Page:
Sudbury & Districts Public Health Reports Human Lyme Disease Case

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Sudbury –

Sudbury & Districts Public Health reports that an adult in Manitoulin District has tested positive for Lyme disease.

Although the risk of contracting the disease is low, testing positive is a reminder to take precautions when going out, the health unit said in a press release.

“People who enjoy the outdoors should check for ticks immediately after activities such as gardening or hiking,” Adam Ranger, head of public health environmental support, said in the statement.

“It’s one of the easiest ways to protect yourself from Lyme disease.”

Blacklegged ticks infected with the bacteria that causes Lyme disease have been found in the districts of Sudbury and Manitoulin in recent years, but they are commonly found in rural areas along the northern shores of Lake Erie, from Lake Ontario, Lake Superior and the St. Lawrence River. Saint-Laurent, as well as in the Rainy River area in northwestern Ontario.

“Blacklegged ticks do not jump or fly,” the statement said. “They wait on grass and bushes for animals or humans to brush against vegetation. Ticks vary in size and color and can be difficult to see until they are full of blood.”

It’s best to avoid a tick bite in the first place. To prevent tick bites, Public Health recommends:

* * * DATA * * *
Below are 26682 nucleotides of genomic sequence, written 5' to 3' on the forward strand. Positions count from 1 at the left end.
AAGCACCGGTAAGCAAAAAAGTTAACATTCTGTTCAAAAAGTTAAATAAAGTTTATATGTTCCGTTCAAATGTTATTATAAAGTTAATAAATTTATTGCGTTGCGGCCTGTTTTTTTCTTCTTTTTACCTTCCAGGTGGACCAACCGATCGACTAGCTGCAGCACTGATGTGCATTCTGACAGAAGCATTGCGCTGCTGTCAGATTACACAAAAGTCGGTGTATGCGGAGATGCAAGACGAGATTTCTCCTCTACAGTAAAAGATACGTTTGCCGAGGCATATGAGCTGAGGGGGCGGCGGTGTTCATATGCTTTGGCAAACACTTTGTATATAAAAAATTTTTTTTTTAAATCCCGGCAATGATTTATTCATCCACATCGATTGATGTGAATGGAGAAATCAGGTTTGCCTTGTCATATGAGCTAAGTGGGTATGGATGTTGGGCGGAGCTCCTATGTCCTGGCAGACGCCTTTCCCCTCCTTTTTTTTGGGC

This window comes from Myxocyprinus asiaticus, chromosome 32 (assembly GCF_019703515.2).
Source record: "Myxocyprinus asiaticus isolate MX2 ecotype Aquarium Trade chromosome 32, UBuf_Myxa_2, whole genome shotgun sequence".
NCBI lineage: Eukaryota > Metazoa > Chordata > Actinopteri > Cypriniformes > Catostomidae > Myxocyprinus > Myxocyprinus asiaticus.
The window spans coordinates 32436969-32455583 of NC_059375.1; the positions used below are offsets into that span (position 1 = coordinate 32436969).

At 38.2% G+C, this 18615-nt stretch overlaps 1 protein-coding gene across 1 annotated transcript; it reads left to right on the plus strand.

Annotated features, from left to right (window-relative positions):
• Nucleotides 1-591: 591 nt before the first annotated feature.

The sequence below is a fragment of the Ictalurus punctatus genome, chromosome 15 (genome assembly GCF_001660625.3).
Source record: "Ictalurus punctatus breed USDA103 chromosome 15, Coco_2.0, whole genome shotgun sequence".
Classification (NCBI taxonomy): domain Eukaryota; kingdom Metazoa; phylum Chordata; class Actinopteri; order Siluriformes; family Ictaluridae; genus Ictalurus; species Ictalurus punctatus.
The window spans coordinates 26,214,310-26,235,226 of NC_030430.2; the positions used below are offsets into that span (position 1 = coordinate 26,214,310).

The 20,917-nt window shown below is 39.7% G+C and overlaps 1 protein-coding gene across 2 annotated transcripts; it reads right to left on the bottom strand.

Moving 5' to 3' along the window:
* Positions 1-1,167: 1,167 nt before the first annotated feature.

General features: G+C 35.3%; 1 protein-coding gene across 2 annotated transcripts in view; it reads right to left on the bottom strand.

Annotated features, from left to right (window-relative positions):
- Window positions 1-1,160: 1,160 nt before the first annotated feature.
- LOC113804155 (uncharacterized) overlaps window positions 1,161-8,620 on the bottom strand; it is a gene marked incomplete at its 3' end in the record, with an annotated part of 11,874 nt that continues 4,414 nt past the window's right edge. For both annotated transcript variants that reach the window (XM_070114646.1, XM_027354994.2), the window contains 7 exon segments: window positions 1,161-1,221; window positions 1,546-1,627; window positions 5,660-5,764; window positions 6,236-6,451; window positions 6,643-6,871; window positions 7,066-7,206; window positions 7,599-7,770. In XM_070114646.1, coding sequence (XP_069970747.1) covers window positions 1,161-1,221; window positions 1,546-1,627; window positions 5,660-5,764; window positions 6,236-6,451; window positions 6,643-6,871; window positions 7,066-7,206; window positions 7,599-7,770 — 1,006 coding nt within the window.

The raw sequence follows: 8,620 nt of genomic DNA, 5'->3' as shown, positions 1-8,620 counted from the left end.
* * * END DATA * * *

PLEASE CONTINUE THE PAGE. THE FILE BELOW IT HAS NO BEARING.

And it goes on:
– Avoid walking in tall grass.

– Make sure that the yards are free of debris and invasive vegetation, grass, bushes and trees.

– Keep wood piles and bird feeders away from houses.

– Wear a light-colored long-sleeved shirt, pants and closed-toe shoes.

– Use insect repellents approved by Health Canada and follow the application recommendations on the packaging.

– Do a tick check.

– Take a shower after outdoor activities to help remove ticks that have not yet attached to the skin.

If you find a tick attached to a human, use fine tweezers to grab the tick near the skin and gently pull upward. Then wash the area with soap and water.

“Put the tick in a dry container and take it to your local public health unit to be sent for identification and testing for Lyme disease,” the health unit said.

“Check with your health care provider to determine if you need treatment, especially if the tick has been attached for more than 24 hours. Lyme disease is treated with antibiotics. “

If left untreated, Lyme disease can lead to serious complications for the heart, joints, and nervous system.

The signs and symptoms of Lyme disease include a characteristic rash around the bite area that looks like a red bull’s eye. Fever, headache, muscle and joint pain are also common, as are fatigue, stiff neck, and swollen glands.

For more information on Lyme disease and ticks, call Sudbury & Districts Public Health at 705-522-9200, ext. 464, toll free 1-866-522-9200 or visit www.pssd.ca.

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